The next step for OpenStack
Just after a release, discovery of significant bugs always revives discussion around the need for maintenance branches or point releases. Those discussions, however, are not solving the root cause for the issue, but merely try to do damage control on the consequences.
The root cause for presence of significant bugs in a given release is not the presence or absence of maintenance branches. It’s not about the choice of time-based cycles, or the length of it. It’s about lack of focus on testing and fixing the release deliverables. If only a few people work on that, while all the others are busy adding new features in trunk, delaying your release by one or more weeks won’t change anything.
From tactical to strategic contributions
OpenStack is one of the few open source projects where development is truly shared across multiple companies. The trick is, most companies involved so far are doing what I call tactical contributions: adding a feature that they care about, fix bugs that affect them. Tactical contributions are great to expand a project scope, community and mindshare, however they add technical debt. Companies involved need to move to what I call strategic contributions: funding development resources that care about the end result, the release deliverables, the absence of bugs, the coherence of the features.
The obvious comparison point is the Linux kernel. The reason why it’s successful, despite lots of companies only involved in tactical contributions, is that at its core it has a strong group of key developers whose primary allegiance goes to the Linux kernel itself, no matter what company they happen to work for. Those companies understood the necessity of funding strategic contributions.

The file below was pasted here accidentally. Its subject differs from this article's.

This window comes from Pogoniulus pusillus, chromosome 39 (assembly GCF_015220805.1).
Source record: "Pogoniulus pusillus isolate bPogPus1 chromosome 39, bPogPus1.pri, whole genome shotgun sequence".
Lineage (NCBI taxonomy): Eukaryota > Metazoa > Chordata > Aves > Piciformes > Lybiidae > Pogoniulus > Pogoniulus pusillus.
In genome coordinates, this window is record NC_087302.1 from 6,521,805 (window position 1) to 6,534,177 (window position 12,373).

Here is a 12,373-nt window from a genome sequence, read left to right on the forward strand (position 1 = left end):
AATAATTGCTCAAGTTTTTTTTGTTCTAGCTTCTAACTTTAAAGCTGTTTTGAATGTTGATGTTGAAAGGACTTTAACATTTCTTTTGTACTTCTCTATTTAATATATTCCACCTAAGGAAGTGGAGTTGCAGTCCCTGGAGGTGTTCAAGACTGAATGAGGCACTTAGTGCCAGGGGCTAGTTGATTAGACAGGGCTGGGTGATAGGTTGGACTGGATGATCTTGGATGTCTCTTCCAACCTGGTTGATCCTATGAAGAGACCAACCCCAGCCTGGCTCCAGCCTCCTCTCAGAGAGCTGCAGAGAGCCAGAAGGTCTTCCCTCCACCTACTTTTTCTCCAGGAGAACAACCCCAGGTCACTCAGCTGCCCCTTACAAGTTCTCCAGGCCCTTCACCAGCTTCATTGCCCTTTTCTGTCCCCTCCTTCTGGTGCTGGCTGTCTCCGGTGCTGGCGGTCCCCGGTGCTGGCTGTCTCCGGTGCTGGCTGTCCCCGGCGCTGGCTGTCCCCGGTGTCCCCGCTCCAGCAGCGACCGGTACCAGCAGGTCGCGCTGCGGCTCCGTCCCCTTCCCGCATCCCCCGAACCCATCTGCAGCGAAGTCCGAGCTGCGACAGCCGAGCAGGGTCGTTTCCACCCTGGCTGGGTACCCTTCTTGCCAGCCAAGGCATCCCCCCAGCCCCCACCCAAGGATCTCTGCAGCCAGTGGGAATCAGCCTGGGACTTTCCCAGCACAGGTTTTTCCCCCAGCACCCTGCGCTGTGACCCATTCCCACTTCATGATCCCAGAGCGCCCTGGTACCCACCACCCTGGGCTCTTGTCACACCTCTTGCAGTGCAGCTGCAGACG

Currently, especially in Nova, it’s quite difficult to get merge proposals reviewed, random bugs fixed, integration tests contributed, or holes in scope covered. That’s because most groups are focused on their own objectives, rather than the common project objectives. That’s the mindset we need to change now, and that’s the only thing that can give us better releases.
The cost of strategic contributions
The problem with strategic contributions is that they are typically more costly than tactical contributions, which have a more obvious return on investment. Accepting to have developers on payroll “fixing what needs to be fixed”, or giving 30% free time to all your developers so that they can work on project objectives rather than only your own is not that easy. But OpenStack has now proven that it’s here to stay, lots of companies have now bet their strategy on it, so I think the time is now.
If we don’t adjust, OpenStack in general (and Nova in particular) will crumble under the technical debt of tactical contributions, and everyone involved will lose. We might need to adjust governance to encourage other companies to invest long-term in project-centered resources. We’ll need to set up open, multi-company workgroups (like the recently-setup QA team) to clearly show that it’s a common effort. It won’t happen in a day, but if we don’t change our mindset now, no matter how we adjust the release cycle, Essex deliverables will be of the same quality as Diablo.